Jan 5, 2012 — In an effort to help reduce the number of unwanted and inconvenient horses being bred in Kentucky, the Kentucky Horse Park is hosting its second Free Gelding Clinic on Saturday, March 10, 2012.
This free clinic is being provided by the Kentucky Horse Park in partnership with the Kentucky Horse Council”s Save Our Horses fund and the American Horse Council”s Unwanted Horse Coalition.
“The threats facing Kentucky”s horses can be overcome when horse owners take their responsibilities seriously and provide good stewardship, and when other good people make up their minds to get involved,” said John Nicholson, executive director of the Kentucky Horse Park. “This clinic is a great example of how horse owners can do the right thing for their animals in spite of a challenging economy, with the help of individuals and organizations that are willing to come alongside them with resources and expertise.”
Anna Zinkhon, President of the Kentucky Horse Council, said, “In this difficult economic climate, horse owners realize that breeding horses may be a losing financial proposition unless the sire and dam are of top notch bloodlines.? The gelding of these horses may create useful riding horses, and eliminate the production of unwanted foals. We are glad to support the Kentucky Horse Park in this much needed service.”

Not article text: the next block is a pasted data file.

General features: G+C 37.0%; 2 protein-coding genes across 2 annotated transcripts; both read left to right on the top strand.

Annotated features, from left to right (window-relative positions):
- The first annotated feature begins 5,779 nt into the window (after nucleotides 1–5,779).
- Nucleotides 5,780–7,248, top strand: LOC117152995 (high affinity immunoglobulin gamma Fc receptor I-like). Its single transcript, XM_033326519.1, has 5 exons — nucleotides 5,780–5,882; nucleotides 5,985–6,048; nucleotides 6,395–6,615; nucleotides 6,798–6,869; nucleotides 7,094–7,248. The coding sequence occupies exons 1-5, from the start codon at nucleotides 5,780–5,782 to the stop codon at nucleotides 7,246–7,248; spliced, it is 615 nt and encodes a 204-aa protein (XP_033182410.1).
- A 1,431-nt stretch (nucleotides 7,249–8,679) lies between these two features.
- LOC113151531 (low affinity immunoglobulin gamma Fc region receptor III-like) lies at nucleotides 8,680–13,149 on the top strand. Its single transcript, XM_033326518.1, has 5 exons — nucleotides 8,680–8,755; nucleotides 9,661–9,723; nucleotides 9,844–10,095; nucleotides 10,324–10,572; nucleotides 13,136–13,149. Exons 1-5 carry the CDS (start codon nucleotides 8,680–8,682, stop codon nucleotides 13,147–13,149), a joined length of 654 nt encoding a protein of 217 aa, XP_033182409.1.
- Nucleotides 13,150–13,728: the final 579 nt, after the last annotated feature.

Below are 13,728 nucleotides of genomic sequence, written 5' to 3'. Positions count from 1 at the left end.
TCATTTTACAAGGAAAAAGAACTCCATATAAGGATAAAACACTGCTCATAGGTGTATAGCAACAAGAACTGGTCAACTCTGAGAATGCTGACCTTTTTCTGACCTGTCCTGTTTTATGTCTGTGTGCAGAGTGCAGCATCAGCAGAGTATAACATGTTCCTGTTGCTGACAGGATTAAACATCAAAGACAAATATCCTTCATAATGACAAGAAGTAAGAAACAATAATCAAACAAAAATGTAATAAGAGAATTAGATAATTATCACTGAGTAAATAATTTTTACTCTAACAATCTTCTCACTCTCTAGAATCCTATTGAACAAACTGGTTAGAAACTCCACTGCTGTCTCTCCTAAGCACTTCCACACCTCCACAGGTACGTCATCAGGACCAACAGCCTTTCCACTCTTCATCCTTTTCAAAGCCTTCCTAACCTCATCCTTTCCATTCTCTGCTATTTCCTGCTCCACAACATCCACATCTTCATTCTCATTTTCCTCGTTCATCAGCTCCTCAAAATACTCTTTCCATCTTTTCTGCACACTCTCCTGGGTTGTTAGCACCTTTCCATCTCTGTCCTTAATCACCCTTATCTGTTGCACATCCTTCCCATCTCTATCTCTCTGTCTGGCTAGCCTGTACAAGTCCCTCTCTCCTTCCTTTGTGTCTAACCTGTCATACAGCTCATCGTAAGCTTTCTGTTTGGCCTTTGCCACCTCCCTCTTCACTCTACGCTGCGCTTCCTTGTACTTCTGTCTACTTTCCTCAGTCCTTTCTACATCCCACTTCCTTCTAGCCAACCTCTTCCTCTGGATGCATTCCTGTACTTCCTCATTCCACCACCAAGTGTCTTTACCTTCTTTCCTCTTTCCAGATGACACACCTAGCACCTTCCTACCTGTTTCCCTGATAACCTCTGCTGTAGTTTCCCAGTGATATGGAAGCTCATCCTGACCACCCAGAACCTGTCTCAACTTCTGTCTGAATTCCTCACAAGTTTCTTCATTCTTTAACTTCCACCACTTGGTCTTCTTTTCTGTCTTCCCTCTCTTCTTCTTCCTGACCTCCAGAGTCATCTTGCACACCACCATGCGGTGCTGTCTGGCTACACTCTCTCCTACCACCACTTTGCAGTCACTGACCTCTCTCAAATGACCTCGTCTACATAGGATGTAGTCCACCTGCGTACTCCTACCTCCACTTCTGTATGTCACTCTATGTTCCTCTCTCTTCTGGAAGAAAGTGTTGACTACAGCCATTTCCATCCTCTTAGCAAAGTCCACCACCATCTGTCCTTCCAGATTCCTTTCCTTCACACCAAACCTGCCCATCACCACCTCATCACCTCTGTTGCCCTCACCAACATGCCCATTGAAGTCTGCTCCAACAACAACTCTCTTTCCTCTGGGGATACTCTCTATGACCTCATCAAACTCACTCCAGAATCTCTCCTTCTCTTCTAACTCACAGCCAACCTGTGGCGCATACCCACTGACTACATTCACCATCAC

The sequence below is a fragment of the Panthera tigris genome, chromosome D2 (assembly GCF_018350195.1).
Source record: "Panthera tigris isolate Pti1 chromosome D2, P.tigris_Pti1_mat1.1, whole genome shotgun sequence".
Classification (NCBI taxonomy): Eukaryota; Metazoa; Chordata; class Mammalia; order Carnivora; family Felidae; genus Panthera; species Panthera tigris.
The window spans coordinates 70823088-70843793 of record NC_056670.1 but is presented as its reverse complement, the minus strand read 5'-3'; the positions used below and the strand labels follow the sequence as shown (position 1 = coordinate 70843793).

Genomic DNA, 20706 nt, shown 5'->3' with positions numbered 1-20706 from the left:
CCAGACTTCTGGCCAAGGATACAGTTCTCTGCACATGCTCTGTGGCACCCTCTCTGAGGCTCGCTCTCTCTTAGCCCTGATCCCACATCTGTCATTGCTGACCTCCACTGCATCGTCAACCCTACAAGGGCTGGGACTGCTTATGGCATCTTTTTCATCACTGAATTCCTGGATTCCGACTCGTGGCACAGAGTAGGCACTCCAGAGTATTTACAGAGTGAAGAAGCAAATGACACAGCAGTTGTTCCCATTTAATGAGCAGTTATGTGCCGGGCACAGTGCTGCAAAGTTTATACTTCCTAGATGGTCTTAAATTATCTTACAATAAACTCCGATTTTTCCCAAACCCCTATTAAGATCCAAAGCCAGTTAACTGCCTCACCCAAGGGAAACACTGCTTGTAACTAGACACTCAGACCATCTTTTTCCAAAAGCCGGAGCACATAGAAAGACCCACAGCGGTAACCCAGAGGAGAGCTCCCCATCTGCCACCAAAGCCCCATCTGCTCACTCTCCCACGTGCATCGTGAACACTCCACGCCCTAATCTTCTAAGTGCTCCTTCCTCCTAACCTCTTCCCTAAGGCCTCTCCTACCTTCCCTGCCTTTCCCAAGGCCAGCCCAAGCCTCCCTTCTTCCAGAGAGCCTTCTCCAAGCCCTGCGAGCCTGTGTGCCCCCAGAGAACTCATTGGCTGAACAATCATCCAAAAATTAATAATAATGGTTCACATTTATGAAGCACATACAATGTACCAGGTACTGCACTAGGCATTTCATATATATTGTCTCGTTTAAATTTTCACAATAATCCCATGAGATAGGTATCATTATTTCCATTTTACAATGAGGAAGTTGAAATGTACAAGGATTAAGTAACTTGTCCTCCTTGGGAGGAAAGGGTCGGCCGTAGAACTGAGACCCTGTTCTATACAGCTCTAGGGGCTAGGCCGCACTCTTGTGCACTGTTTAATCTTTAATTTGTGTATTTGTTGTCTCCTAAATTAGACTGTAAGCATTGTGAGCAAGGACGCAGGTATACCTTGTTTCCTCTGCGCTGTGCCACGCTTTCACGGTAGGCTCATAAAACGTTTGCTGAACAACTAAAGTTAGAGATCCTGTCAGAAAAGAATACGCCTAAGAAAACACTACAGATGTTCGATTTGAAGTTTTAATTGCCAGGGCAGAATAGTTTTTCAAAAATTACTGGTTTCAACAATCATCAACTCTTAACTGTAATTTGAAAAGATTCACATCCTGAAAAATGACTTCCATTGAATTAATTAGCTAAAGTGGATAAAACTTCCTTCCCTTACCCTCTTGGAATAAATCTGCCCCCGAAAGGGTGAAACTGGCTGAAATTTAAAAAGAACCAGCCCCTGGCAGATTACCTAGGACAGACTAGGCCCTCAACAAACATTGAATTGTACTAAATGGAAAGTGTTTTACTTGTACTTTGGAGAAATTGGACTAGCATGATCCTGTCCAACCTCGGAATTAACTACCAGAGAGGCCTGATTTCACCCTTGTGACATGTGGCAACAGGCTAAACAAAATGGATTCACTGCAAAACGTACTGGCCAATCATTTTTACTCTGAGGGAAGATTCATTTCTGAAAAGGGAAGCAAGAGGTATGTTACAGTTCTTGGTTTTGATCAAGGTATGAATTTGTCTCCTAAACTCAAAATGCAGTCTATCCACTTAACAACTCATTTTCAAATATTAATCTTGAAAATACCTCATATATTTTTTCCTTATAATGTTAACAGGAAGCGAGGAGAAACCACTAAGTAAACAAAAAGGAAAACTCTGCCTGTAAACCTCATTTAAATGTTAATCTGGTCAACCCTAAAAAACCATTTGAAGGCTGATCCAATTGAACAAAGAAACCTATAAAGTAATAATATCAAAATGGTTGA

Applications are currently being accepted for the Free Gelding Clinic. The clinic is open to any horse whose owner who is financially unable to afford the surgery.? Castrations will be performed by a veterinarian or a veterinary student under close supervision by a licensed veterinarian. Stallions must be halter broke, in good health, with two descended testicles and be at least four months of age, with current Coggins and health certificate. A $20 registration processing fee will be charged to help offset some of the expenses.
Nicholson concluded, “Sir Winston Churchill once said, “We make a living by what we get; we make a life by what we give.” Horses provide a living for tens of thousands of Kentuckians, so we want to repay some of that debt by giving something back that will improve their lives. These surgeries will help them become more trainable and lower the number of unwanted horses being born.”